I don’t know what’s next. I don’t know what the next month is going to hold, or what things will look like at the end of summer. But for now? I’m holding on to my squishy little bear; holding him close and reveling in his newfound skill of smiling at mama and making his sing-songy sounds.

 

 

 

Happy One Month, Little Bear

One month ago, I sat in my hospital bed, staring out the windows wondering if the past 10 hours had really happened. I had woken up merely to use the bathroom at midnight and that turned into a hurriedly packed trip to the hospital where my Little Bear was born crying a mere 4 hours later.

merely two hours old, full head of dark hair
merely two hours old, full head of dark hair

One month – it feels like it’s been twice as long and half as short.

We knew that as soon as Little Bear was here our lives would get a big chaotic dealing with his surgery, definite NICU stay, and whatever else he would need. Because of this, I had made sure to have freezer meals done, friends lined up to come and stay while we adjusted to life after his arrival. My baby shower was scheduled, a sign up genius for meals was set up, and my bag was packed by 32 weeks. Ever since we had gotten that first diagnosis of his spina bifida, I had felt like I was on a countdown clock that was flying along instead of steadily ticking down. To anyone who would listen, I explained that I didn’t think he would make it to his updated due date. I felt an anxious drive to get everything ready as soon as possible. I was on borrowed time and I worried about being able to give Little Bear the time he needed to full develop and be ready to come earth side.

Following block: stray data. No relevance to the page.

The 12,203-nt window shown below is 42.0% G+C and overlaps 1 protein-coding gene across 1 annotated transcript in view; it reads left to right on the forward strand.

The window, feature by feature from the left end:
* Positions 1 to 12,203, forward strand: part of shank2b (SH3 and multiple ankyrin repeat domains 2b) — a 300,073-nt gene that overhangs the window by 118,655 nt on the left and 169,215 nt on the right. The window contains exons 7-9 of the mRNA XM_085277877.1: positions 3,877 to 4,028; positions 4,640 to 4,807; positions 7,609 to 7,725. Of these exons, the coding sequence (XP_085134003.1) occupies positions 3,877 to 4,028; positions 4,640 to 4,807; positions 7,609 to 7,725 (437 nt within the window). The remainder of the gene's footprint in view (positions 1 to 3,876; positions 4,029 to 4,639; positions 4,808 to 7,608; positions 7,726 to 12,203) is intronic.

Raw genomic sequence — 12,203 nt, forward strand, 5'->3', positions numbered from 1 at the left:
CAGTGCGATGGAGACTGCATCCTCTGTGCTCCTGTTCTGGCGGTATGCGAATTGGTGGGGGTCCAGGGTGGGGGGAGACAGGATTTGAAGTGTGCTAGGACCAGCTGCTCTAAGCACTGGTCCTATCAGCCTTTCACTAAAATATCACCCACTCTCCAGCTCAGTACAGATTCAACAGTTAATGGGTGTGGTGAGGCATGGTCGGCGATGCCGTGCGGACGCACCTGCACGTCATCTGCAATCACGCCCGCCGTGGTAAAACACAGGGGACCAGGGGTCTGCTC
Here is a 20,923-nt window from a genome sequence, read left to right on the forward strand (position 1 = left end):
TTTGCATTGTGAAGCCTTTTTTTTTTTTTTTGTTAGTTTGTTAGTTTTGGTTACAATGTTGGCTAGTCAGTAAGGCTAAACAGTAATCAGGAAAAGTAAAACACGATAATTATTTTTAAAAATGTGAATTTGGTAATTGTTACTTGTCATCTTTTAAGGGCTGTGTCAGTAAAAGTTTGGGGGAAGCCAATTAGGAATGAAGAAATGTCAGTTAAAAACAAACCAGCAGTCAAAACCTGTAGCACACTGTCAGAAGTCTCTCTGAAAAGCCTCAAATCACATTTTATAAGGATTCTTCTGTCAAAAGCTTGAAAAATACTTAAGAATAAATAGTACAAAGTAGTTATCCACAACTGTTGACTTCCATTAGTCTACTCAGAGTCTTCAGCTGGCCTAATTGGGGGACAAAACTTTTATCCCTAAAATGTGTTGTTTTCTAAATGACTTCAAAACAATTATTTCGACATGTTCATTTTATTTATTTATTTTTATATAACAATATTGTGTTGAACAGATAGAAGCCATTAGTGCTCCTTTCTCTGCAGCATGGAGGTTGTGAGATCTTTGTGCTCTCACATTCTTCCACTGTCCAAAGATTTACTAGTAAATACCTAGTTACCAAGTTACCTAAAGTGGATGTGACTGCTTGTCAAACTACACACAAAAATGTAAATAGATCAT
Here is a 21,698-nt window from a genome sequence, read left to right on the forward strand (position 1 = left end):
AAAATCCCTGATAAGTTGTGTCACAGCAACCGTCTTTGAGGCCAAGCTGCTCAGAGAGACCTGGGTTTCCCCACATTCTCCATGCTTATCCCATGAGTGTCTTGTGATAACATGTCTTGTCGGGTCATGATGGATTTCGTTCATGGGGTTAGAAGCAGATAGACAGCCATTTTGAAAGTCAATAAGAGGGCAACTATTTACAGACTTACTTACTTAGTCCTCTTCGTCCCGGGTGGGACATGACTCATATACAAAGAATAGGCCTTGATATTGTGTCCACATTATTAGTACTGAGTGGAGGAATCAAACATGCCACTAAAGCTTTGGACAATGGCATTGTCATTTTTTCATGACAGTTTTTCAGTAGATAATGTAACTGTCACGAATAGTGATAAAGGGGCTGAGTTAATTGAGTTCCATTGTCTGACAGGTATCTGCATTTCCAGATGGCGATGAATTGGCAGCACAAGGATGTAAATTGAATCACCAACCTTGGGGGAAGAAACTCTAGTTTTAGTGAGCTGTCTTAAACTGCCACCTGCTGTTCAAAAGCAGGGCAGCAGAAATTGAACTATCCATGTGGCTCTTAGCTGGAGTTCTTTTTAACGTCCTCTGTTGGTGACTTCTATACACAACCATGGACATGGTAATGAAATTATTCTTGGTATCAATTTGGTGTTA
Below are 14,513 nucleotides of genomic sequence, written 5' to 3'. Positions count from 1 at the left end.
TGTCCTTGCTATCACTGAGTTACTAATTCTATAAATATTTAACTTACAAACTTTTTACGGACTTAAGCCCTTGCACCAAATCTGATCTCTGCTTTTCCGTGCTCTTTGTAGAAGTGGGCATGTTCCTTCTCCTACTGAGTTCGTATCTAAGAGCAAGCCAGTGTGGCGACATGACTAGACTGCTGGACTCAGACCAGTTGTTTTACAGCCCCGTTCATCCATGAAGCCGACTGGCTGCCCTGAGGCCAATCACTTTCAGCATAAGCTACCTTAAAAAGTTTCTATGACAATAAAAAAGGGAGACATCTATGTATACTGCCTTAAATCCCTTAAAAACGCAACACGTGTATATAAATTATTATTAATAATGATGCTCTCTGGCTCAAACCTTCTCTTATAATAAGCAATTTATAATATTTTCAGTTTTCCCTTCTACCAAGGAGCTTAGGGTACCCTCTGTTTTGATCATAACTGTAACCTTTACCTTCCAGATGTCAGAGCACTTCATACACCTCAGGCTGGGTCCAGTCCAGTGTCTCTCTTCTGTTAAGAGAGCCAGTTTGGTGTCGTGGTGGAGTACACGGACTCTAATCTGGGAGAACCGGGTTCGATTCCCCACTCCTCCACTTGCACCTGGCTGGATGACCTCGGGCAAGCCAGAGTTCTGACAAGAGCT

I’m a month out now, and I still don’t feel like I’ve really processed the past month, especially those first two weeks. In a way I am glad my body went into labor by itself before going in to the OR for the c-section. I felt validated that everything my body had been telling me was true. I had felt a loss of not being able to have Little Bear like I delivered his older brother when we got his diagnosis. Having my water break and then being rushed into a c-section as my body quickly began laboring was the perfect mix of the two. I hated those three hours up to the moments AFTER the spinal kicked in. They went by too fast for me to really start panicking, but my body was freaking out, and I knew that if they hadn’t gotten me to the OR as soon as possible, things would start progressing really fast. Even though Little Bear’s arrival happened in the middle of the night, Phil nor I really felt alone. The nurses and my doctor were amazing. I knew that even though things happened quickly, there were those who were still thinking about and praying for us. I knew that even though I was only 34 weeks pregnant, my Little Bear was yet again proving that he was the one driving the whole deal. I knew he would be okay.